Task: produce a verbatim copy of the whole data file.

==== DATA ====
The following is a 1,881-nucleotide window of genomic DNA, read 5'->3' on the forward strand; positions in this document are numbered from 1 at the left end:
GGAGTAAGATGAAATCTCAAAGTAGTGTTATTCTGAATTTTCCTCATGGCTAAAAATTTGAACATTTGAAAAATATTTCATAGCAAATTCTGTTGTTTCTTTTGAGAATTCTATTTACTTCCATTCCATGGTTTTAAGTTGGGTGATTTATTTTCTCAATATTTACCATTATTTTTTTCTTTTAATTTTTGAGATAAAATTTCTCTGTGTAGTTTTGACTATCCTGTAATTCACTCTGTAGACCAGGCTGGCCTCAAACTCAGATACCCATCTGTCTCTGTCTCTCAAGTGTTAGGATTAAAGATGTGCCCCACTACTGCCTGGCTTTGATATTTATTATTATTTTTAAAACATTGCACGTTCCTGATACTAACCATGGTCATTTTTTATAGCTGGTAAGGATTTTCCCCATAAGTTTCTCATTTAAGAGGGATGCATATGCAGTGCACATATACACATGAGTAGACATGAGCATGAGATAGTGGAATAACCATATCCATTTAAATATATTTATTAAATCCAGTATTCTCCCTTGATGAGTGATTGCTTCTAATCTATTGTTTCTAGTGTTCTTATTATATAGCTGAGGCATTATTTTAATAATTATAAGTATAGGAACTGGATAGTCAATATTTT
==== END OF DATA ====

The following is a 1,881-nucleotide window of genomic DNA, read 5'->3' on the forward strand; positions in this document are numbered from 1 at the left end:
GGAGTAAGATGAAATCTCAAAGTAGTGTTATTCTGAATTTTCCTCATGGCTAAAAATTTGAACATTTGAAAAATATTTCATAGCAAATTCTGTTGTTTCTTTTGAGAATTCTATTTACTTCCATTCCATGGTTTTAAGTTGGGTGATTTATTTTCTCAATATTTACCATTATTTTTTTCTTTTAATTTTTGAGATAAAATTTCTCTGTGTAGTTTTGACTATCCTGTAATTCACTCTGTAGACCAGGCTGGCCTCAAACTCAGATACCCATCTGTCTCTGTCTCTCAAGTGTTAGGATTAAAGATGTGCCCCACTACTGCCTGGCTTTGATATTTATTATTATTTTTAAAACATTGCACGTTCCTGATACTAACCATGGTCATTTTTTATAGCTGGTAAGGATTTTCCCCATAAGTTTCTCATTTAAGAGGGATGCATATGCAGTGCACATATACACATGAGTAGACATGAGCATGAGATAGTGGAATAACCATATCCATTTAAATATATTTATTAAATCCAGTATTCTCCCTTGATGAGTGATTGCTTCTAATCTATTGTTTCTAGTGTTCTTATTATATAGCTGAGGCATTATTTTAATAATTATAAGTATAGGAACTGGATAGTCAATATTTT